The defendant filed a plea which was set down for argument and was not allowed but was ordered to stand as an answer. It alleged that the complainant’s deed was voluntarily made by him after he had made a written proposition to sell the land for $56,062.50; that he had originally offered to sell it to the defendant for $600 an acre but afterward refused to .convey it for that price and demanded $675 an acre, which proposition was accepted by the defendant; that the price paid was the full market value of the land, he was paid $56,062.50, the whole proceeding was voluntary, and no coercion of any kind was used nor were any threats made which caused him tó make the conveyance.
The cause was heard in open court. The complainant was the only witness who testified. There was no cross-examination. His testimony, together with the ordinance *508of February 7, 1921, the mandate of the Supreme Court in the Washburn case, the demand of the complainant for a re-conveyance of the land, the complainant’s proposal dated August 13, 1921, to sell the land to the defendant for $600 an acre subject to the taxes of 1921, bearing on its face the written statement, “This is a compromise offer made to avoid litigation,” his proposal dated November 1, 1923, to sell the same land for $675 an acre, and the warrant of the district for $55,889.12 payable to the complainant and indorsed by him, constituted all the evidence in the case, the defendant offering no evidence.
The appellant is an attorney who has practiced law in Chicago since 1894. After the passage of the ordinance of February 7, 1921, he had many conversations relative to the sale of his land to the appellee with representatives of the district. Testimony was offered to show that threats were made to bring condemnation proceedings and have them tried when the land was under water unless it were sold at an agreed price and to show that the appellant had an offer for the purchase of his land at $1000 an acre if he could get the land out of the forest preserve, but the evidence was not received. Though the appellee denied that it was material, it was stipulated that the appellee was opposed to draining the Skokie, and the appellant testified that before the ordinance was passed the appellee appeared in the East Eork Drainage District case in opposition to the drainage of the Skokie area. The appellant doubted the authority of the appellee to own or condemn his land.
The appellant’s contentions are, that the enactment of the ordinance was itself a taking within the meaning of section 2 of the bill of rights of Illinois; that he sold the land under duress; that the acquisition of title to the land was beyond the power of the defendant; that the corporation has no right to hold what it has no right to acquire, and that the result of the transaction is a constructive trust, *509the district taking the naked legal title to the land as a trustee for the complainant, the vendor, and the complainant holding the purchase price in trust for the district; that the whole transaction is illegal, the defendant having no power to purchase the land and take the public money from the treasury to pay for it and the complainant having no right to take the money, and the complainant being the least in the wrong is entitled to relief.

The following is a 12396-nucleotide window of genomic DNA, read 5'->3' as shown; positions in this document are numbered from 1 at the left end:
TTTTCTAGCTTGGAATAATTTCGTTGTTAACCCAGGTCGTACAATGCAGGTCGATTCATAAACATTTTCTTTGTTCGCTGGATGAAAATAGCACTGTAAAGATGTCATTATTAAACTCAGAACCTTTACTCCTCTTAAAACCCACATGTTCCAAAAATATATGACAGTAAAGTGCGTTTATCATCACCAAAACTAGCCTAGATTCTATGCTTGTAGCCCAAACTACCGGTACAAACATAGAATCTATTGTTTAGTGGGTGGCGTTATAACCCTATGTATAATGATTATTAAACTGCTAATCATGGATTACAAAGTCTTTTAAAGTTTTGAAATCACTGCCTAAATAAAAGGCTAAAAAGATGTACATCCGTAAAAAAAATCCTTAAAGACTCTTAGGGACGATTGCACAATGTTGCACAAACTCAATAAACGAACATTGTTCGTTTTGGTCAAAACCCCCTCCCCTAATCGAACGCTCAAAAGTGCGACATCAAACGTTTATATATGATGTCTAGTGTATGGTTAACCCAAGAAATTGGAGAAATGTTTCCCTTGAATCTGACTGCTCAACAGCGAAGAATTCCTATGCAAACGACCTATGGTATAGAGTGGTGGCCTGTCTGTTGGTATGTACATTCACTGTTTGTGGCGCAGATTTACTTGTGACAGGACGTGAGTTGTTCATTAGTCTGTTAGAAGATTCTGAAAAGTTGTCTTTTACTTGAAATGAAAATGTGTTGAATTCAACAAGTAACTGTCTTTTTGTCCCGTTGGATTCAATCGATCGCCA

The enactment of the ordinance directing the purchase or condemnation of the land was not a taking of the land in any sense. It conferred no right in the land and did not interfere in any way with its use, control or disposition. Its only effect was an indication of an intention to negotiate for the purchase of the land. It may be an embarrassment to a land owner that his land is subject to be taken for a public use — a highway, a street improvement, a public building — but it is one of the conditions on which an owner óf land holds it in this State. Even the filing of a petition for condemnation gives no more interest in land than negotiations for its purchase. Both are methods of procuring title and neither gives any interest in the land until completed. (City of Chicago v. Ridge Park District, 317 Ill. 123; VanWinkle v. Loehde, 336 id. 327; Forest Preserve District v. Kean, 303 id. 293.) With the filing of the petition, the petitioner, if it has the right of condemnation, acquires the right to obtain the title to the property at its market value at that time, and rights acquired in the property after that time are subject to the pending suit and subordinate to the rights of the petitioner. (Schreiber v. Chicago and Evanston Railroad Co. 115 Ill. 340.) The effect of filing a petition for condemnation creates no different situation from that produced by the beginning of any other suit involving a lien upon or claim of title to the land superior to that of an apparent owner of the title in possession, whether he has an unincumbered title in fee or not. The apparent owner in such a case, *510however good his title, holds it subject to the result of the suit, and cannot convey it, pending the suit, except subject to whatever decree may be rendered. “It is the well settled rule of this State that where one is compelled to make payment of money which the party demanding has no legal right to receive, in order to prevent injury to his person, business or property, such payment is in law made under duress and may be recovered from the party receiving it; and it makes no difference that the payment was made with full knowledge of all the facts, provided it was made under duress.” (City of Chicago v. Northwestern Mutual Life Ins. Co. 218 Ill. 40.) The rule is the xsame in regard to' any other act than the payment of money.